I felt really strong during my math sections [naturally, as a math teacher I should] and during the Hidden Figures section (especially in comparison to my practice test). You’re not allowed to use a calculator, just scratch paper. Get comfortable doing two-digit multiplication, as well as two- and three-digit long division. The problems are much more difficult than just that, but that’s a necessary skill. I set up quite a few proportions as well.
The Hidden Figures, Block Counting and Rotated Blocks sections are designed to gauge your visual-spatial skills. It can be challenging under the time constraint. I had to guess at the end of the Counting Blocks section. Table Reading challenges your visual processing speed. You have to find a square/value given a specified X column and Y row. You can’t use a straight edge or write on the chart to help yourself out, but you can use your fingers.
I usually do well on Verbal Analogies and Word Knowledge, but I had to guess near the end. Hoping I didn’t do too poorly on those sections. I felt okay on the General Science section, which covers some basics in Biology, Chemistry, Earth Science, and Astronomy. I probably should’ve done better as the daughter of a science teacher. 😉
Knowing next to nothing about aviation, I felt better about the Instrument Comprehension portion thanks to a quick review of the practice test. As for the Aviation Information, that was a complete wash. The only question I remember definitely know was the four forces that act upon an airplane in flight [lift, weight, thrust, and drag].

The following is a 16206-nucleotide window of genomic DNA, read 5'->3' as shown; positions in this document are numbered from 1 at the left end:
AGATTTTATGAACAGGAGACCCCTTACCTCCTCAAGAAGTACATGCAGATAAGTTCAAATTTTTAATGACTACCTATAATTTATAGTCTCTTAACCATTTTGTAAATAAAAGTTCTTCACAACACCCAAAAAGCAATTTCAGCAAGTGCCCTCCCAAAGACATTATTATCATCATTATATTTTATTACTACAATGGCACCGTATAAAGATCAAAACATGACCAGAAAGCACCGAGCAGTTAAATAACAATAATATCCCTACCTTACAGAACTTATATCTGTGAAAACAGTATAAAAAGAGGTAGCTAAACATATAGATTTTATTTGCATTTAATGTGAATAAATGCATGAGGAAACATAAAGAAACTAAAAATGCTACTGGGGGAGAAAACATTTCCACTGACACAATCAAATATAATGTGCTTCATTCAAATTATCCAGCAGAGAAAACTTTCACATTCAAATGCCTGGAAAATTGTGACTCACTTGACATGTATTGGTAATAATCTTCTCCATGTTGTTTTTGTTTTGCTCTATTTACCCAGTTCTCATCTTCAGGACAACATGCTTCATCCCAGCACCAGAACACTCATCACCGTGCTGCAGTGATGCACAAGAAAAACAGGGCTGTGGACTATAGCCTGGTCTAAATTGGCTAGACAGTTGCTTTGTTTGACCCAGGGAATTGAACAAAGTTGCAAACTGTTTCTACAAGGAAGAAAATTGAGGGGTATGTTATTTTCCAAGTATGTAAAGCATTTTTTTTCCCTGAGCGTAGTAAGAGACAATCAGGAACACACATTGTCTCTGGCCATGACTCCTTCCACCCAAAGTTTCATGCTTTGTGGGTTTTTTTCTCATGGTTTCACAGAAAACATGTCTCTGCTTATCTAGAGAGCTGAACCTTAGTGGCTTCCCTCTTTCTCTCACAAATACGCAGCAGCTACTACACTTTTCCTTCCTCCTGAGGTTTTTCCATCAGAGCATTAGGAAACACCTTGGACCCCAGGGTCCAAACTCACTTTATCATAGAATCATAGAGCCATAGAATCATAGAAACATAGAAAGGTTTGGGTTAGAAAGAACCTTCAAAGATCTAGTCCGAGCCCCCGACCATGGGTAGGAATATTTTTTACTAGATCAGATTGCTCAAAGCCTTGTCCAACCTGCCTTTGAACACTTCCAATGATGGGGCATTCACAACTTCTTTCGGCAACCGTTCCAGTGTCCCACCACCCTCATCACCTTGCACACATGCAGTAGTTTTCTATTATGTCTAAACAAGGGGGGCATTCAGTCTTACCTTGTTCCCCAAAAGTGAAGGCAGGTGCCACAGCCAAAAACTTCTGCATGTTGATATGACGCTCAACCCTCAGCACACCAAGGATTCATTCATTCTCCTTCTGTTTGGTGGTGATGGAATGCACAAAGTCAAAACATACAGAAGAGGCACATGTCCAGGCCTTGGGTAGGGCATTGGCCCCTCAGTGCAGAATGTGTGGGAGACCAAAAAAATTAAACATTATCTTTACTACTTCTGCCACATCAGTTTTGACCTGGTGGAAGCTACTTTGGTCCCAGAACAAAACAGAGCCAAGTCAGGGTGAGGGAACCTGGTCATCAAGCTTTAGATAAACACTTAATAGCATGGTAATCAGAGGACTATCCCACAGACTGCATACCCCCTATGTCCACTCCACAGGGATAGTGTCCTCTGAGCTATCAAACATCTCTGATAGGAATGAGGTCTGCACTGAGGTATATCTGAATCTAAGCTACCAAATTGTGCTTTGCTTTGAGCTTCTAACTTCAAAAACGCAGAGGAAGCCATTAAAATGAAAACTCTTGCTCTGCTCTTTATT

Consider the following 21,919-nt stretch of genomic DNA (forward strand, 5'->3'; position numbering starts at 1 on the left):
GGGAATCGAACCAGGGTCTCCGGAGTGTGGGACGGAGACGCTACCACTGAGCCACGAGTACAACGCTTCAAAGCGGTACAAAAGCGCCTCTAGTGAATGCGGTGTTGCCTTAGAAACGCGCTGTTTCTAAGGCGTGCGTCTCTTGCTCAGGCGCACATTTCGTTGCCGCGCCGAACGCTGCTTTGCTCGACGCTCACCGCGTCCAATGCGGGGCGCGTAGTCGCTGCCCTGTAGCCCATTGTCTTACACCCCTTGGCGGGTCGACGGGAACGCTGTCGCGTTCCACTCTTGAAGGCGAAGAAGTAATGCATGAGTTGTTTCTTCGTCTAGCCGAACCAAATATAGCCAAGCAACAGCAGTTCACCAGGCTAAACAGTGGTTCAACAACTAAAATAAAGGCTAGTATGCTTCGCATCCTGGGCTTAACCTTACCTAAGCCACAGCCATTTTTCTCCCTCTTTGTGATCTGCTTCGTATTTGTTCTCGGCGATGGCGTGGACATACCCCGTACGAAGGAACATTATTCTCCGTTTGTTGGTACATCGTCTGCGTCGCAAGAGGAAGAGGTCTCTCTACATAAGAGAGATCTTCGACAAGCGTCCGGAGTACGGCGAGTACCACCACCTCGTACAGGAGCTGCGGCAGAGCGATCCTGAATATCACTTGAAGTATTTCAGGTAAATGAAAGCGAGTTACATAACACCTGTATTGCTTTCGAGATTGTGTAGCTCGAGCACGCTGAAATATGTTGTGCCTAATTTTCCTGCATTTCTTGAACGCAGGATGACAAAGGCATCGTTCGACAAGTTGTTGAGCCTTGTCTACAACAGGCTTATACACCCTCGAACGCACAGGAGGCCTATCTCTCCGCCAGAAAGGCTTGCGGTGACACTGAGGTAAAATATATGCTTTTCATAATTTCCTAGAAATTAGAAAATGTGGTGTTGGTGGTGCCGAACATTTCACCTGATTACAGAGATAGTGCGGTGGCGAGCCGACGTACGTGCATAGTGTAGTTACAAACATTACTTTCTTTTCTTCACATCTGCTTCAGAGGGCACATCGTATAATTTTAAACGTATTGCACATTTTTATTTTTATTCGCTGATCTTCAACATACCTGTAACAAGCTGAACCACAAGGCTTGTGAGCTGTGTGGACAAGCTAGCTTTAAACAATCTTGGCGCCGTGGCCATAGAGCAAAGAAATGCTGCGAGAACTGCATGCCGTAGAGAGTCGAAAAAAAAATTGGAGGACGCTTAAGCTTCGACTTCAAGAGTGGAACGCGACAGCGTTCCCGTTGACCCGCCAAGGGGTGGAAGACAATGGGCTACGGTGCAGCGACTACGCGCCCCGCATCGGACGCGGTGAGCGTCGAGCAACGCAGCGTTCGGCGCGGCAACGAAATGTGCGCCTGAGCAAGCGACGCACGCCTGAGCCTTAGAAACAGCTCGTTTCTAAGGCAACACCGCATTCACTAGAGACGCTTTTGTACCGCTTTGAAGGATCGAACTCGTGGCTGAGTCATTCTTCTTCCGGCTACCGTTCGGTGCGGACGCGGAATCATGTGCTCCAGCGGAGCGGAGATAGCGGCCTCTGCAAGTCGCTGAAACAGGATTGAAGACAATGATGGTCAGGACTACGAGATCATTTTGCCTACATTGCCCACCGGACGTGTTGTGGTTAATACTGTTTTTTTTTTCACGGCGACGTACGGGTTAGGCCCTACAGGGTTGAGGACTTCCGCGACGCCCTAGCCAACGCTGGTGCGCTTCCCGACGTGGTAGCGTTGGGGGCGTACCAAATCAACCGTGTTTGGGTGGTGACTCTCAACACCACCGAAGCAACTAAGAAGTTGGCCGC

Personal survey questions are interesting. Many questions that you’d expect from something like that, that’s trying to gauge if you’re not cut out to be an officer – a team player, a collaborator, a leader, etc. There were questions like, “Most people consider me a loner,” and “I always put forth my best effort on school assignments.” You’ll rate yourself as strongly disagreeing, disagreeing, neither agreeing/disagreeing, agreeing, or strongly agreeing.
My scores are supposed to be available in approximately two weeks. I took it good ol’ pencil and Scantron style, so I know it’ll be a while. I’m not entirely sure how the composite scores are assembled and what is considered a “good” score, but I’ll find out soon enough! In the meantime, these sites seem very helpful:
Angelo State University – Easy to read a description of minimum scores needed to be a Pilot or Navigator.
WantsCheck.com – Improve Your AFOQT Scores.
WantsCheck.com – Get an Undergraduate Pilot Training (UPT) Slot From AF OTS.
These were the result of a quickie Google search, and I’m sure I could find more if I kept looking. Best of luck to all of you who are preparing to take the AFOQT! I’ll keep you posted when I receive my results!